Going into 2018 the container shipping industry faces a fundamental problem: too many large vessels. The carriers have invested heavily in “megaships” to reduce slot costs and emissions, and continue to take delivery of ever-larger examples. The oversupply of vessels overall and large vessels in specific creates a double-edged problem:
-Oversupply has depressed rates and profitability in an era of slow trade growth, despite partial recoveries by some carriers in some trades.
-Efficient handling of large vessels requires capital investment by ports and terminal operators at the very time when depressed carrier profits limit port and terminal revenue.
All the revenue in the shipping industry eventually comes from shippers and flows through the carriers. Those shippers are enjoying bargain basement rates due to overcapacity, and so carriers cannot raise payments to terminals. Both independent terminal operators and ocean carrier terminal subsidiaries are being asked to invest hundreds of millions for cranes and systems to handle the same cargo volumes, at the same rates, as they did before the recession, only now in larger ships.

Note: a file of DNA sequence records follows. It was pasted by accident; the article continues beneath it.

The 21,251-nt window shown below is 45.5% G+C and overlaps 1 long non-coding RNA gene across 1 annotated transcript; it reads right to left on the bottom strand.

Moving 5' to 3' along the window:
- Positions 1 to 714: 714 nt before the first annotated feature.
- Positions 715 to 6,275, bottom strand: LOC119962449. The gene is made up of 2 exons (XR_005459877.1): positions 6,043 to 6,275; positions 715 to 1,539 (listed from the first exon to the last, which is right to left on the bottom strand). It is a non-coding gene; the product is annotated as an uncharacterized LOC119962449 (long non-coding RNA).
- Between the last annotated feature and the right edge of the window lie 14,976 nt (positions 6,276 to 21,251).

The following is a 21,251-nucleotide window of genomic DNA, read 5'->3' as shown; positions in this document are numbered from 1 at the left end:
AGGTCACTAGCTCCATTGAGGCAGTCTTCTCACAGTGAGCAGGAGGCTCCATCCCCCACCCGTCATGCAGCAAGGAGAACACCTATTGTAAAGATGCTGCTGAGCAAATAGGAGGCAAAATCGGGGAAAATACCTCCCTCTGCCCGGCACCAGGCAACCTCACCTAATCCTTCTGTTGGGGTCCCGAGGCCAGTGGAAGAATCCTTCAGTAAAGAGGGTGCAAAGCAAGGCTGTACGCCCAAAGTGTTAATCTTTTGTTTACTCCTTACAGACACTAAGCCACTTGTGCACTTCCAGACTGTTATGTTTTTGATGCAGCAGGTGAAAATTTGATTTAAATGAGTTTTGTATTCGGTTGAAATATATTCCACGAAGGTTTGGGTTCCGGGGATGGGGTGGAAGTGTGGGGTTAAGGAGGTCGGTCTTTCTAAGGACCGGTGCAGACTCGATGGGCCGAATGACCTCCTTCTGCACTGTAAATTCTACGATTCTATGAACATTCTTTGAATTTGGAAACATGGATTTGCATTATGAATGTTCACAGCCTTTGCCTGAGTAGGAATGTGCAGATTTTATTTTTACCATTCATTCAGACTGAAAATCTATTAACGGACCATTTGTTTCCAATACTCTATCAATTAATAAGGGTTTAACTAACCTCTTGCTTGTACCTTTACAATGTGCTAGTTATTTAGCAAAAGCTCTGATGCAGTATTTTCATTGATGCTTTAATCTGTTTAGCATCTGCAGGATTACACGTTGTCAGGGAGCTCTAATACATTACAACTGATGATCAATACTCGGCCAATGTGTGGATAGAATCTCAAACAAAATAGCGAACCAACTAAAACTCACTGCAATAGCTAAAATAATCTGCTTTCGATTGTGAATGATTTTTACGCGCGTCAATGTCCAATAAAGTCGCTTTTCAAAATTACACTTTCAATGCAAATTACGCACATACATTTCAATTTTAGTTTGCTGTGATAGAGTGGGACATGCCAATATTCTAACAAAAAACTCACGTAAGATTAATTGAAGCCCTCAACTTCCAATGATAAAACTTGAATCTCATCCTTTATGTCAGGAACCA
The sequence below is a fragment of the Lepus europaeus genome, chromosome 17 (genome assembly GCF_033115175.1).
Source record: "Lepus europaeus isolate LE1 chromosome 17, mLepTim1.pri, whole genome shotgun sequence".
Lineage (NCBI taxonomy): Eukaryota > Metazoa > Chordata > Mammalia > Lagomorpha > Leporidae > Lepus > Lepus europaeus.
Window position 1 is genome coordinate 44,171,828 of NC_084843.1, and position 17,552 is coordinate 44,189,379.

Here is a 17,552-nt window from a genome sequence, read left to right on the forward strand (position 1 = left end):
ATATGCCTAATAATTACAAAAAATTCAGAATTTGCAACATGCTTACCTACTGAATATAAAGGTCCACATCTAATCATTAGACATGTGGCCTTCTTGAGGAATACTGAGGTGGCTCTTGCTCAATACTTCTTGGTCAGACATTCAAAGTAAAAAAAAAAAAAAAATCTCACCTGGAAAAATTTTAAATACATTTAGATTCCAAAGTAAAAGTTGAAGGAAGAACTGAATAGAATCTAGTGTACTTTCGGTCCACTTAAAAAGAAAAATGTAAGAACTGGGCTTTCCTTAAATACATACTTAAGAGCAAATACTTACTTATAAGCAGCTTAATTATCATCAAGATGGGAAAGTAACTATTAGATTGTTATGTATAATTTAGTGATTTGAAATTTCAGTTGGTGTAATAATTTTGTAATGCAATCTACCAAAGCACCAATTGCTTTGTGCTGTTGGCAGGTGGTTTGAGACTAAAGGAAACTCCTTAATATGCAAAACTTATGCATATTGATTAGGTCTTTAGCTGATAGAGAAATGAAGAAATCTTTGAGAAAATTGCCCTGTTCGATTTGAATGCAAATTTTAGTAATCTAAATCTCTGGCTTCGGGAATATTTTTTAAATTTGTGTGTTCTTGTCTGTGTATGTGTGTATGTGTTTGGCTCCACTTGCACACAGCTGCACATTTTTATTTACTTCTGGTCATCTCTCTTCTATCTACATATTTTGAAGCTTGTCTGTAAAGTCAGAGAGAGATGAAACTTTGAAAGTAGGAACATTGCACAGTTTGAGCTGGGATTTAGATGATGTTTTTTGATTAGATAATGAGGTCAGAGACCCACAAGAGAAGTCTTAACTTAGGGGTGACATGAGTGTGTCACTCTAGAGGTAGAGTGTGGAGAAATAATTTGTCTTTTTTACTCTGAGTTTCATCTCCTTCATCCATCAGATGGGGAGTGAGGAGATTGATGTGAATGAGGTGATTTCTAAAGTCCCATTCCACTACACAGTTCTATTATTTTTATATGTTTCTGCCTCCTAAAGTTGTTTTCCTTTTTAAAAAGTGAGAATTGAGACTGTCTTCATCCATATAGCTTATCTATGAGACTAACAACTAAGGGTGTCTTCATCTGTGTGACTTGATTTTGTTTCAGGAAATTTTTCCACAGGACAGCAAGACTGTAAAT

Public port authorities are getting the same requests, with the same revenue limits. Every port wants to be “big ship ready” and maximize cargo volumes on behalf of its city or state. Yet the cost of being “big ship ready” is soaring while revenue has plateaued. Rather than accommodating rapid growth, ports are paying heavily to compete with one another.
The carriers are the only ones who can solve the problem. Asking shippers to pay rates above the competitive floor is an empty gesture. The carriers need to raise the floor by getting capacity in line with demand. Carrier consolidation can help fill the larger vessels, but will not reduce the overall capacity or downward rate pressure unless accompanied by accelerated scrapping or order cancellation. While there has been some movement in that direction it has hardly been a stampede.
It remains to be seen whether 2018 is the year when carriers will finally choose long-term profitability over short-term bragging rights to having the biggest boat.
Dan Smith is a Principal with The Tioga Group: www.tiogagroup.com